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  • Selected Essays with La Boétie’s Discourse on Voluntary Servitude
  • Megan Gallagher
Michel de Montaigne, Selected Essays with La Boétie’s Discourse on Voluntary Servitude, trans. James B. Atkinson and David Sices, intro. and notes James B. Atkinson (Indianapolis: Hackett Publishing Company 2012) 350 pp.

In spite of his protestations to the reader that his work would concern itself with the “frivolous and futile,” Montaigne has proven extraordinary company since the Essays originally appeared in 1580. As Montaigne carved his favorite adages from Greek and Latin authors into the walls and beams of his study to have them always at hand, so too do Montaigne’s devotees acquire favorite essays, pages, and passages. The intimacy of the Essays (“I am myself the subject of my work”) is reflected in the emendations and additions made by Montaigne throughout his life and in its posthumous handling by Marie de Gournay, Montaigne’s protégé and fille d’alliance. Throughout his life, the Essays remained an open-ended project, bound only by his curiosity.

Indeed, the Essays’ status as a classic (of Renaissance literature, of the essay form, of life writing) is directly attributable to their encompassing range. Some of their appeal is surely rooted in the very quality that drives some close readers to distraction: Montaigne’s refusal to ascribe to any particular philosophical [End Page 243] school of thought. Epicurean? Skeptic? Stoic? Credible arguments can be made that Montaigne held each of these positions or, at least, that his work intermittently argues from one of these perspectives. Scholars seeking to describe Montaigne’s philosophical project routinely fall to characterizations such as “wide-ranging,” “flexible,” and, more recently, “eclectic.” Yet the search for intellectual rigor in the form of adherence to a system ignores Montaigne’s apparent lack of discomfort with the capaciousness of his ideas and his ability to think around conventional philosophical boundaries.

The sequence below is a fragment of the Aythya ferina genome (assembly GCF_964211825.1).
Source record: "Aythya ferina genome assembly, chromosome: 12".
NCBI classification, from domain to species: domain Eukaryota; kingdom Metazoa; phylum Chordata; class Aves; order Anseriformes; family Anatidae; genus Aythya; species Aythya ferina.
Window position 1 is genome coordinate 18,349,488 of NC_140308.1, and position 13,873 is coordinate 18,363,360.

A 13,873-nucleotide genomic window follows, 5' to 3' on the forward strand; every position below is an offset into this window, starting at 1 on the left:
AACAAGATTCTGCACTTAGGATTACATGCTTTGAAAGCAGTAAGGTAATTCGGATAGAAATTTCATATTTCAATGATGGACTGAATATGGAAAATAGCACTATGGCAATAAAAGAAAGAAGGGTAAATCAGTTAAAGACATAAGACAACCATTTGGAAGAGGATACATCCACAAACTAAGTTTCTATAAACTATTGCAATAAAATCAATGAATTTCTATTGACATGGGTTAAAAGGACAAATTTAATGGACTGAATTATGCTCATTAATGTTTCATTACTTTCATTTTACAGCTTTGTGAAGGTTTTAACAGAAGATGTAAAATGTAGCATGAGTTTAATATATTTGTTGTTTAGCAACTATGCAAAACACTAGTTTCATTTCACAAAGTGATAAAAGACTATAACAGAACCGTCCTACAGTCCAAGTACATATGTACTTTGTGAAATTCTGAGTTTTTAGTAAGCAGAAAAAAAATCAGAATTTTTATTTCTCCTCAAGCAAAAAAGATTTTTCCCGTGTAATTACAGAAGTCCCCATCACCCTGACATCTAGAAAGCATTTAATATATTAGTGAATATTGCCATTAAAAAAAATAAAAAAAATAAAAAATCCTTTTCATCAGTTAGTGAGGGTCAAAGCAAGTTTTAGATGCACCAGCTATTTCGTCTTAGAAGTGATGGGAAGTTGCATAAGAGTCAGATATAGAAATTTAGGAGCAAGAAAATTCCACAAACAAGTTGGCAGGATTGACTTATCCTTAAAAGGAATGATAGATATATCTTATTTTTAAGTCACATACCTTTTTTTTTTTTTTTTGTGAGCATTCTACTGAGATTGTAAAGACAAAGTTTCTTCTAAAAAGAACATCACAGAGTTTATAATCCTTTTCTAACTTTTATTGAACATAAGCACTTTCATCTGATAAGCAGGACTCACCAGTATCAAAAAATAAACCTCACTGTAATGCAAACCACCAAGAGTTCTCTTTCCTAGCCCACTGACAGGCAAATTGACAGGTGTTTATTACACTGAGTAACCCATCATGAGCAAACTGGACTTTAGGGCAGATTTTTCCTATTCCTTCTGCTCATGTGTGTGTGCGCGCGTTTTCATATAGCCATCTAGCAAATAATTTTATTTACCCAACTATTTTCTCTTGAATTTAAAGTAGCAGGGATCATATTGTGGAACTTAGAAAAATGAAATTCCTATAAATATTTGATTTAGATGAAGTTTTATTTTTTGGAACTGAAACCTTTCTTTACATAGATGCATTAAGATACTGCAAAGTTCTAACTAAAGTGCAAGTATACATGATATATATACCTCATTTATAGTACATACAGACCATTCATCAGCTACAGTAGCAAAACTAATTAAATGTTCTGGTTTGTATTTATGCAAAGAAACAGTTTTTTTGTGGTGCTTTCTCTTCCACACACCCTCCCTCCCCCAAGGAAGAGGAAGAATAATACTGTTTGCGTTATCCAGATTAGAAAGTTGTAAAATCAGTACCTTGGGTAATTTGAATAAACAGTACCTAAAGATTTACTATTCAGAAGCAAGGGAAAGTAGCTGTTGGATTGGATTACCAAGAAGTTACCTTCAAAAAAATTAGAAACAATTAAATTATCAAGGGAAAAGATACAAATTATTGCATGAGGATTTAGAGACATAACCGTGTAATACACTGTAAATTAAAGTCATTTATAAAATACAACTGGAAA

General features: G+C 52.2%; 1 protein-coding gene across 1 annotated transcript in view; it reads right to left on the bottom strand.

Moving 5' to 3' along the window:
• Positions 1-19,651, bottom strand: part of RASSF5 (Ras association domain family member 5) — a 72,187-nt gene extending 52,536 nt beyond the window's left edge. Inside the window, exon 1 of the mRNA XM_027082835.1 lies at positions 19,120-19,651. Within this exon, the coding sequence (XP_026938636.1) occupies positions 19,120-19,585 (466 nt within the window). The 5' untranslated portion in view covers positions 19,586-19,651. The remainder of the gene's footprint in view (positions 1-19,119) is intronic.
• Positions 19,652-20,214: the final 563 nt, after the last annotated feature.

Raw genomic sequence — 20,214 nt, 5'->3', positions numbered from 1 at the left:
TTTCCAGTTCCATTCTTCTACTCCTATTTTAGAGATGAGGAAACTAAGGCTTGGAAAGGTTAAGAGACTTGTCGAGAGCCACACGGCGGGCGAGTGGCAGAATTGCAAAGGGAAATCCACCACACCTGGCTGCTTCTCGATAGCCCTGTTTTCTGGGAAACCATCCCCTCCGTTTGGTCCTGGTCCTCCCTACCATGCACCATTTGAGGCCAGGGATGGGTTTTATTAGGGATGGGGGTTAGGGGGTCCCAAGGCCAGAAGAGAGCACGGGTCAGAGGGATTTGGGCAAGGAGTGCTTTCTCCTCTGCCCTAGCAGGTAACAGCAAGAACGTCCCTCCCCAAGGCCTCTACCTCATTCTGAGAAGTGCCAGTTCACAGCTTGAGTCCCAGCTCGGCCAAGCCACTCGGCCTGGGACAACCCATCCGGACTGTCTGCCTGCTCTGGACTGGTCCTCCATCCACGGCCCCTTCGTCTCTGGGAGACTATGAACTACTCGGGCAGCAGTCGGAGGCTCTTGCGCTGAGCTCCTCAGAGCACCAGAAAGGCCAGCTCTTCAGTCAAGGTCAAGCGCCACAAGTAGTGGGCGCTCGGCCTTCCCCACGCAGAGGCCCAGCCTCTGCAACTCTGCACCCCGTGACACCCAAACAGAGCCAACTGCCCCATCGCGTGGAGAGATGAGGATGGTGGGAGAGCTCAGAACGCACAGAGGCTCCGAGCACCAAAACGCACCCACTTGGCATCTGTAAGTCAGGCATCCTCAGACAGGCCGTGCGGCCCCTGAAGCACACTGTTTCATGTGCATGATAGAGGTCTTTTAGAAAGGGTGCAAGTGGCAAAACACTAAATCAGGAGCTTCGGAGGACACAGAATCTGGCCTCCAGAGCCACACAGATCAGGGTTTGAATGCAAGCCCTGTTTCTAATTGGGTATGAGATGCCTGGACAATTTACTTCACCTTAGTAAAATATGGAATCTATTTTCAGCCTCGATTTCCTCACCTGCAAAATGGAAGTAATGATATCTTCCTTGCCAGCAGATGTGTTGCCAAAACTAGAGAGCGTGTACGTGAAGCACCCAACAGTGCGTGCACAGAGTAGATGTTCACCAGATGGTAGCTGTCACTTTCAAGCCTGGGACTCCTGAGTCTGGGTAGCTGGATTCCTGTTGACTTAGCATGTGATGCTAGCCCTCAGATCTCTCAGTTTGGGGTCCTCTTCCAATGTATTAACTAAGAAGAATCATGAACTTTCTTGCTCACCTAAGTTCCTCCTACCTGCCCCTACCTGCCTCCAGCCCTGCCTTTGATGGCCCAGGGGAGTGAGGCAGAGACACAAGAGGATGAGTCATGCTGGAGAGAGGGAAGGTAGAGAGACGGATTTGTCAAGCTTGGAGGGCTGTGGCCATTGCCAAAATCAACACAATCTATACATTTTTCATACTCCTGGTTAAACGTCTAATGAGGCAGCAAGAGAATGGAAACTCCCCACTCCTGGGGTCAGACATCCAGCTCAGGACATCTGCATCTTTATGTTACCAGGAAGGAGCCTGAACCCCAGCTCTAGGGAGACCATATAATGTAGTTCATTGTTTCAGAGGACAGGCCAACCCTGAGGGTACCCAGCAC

Intensely personal, the Essays were also a uniquely collaborative project: an ongoing, if one-sided, discussion with Montaigne’s friend, Étienne La Boétie, whose early death preceded and, arguably, prompted their writing. Theirs is of course one of the most famous of literary friendships. Three years older than Montaigne, a jurist and poet, La Boétie was a fellow member of Bordeaux’s parliament. Montaigne memorably memorialized their relationship in “On Friendship,” yet refused to include La Boétie’s political treatise, Discourse on Voluntary Servitude, with the Essays upon their publication, a decision that has cast doubt on some of his more effusive claims to devotion.

It is thus fitting that in their new edition of a selection of Montaigne’s essays, editors and translators James B. Atkinson and David Sices have included La Boétie’s Discourse, as well as an extensive discussion of the relationship between the two men and their respective texts in Atkinson’s introduction. A polemic against tyranny written in an age of absolute monarchies, La Boétie’s brief treatise asks why men concede to be ruled by the whims of others. Though Montaigne was unwilling to include it with the 1580 publication of the Essays, Atkinson points out that French Huguenots had printed versions of La Boétie’s essay in 1574 and 1577, providing Montaigne with some justification (or excuse) for failing to do so. While the Discourse was not previously difficult to come by for the modern reader (indeed, Hackett is also publishing it as a standalone text), it is convenient to have it with Montaigne’s works, as La Boétie is rarely read today except in his role as Montaigne’s intellectual companion.

The more pressing issue is whether a new selection of Montaigne’s Essays is needed. Atkinson and Sices, who have previously collaborated on an excellent bilingual edition of Machiavelli’s comedies for Hackett, have anticipated this question. They argue that their new translation is for the modern, American audience, whereas their primary competition, Reverend M.A. Screech’s 1993 translation, is more suited for “an English university-educated reader,” which seems to be code for “fussy.” To that end, Atkinson and Sices make stylistic choices that may rub some readers the wrong way: “wanting [Montaigne] to sound...


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pp. 243-245
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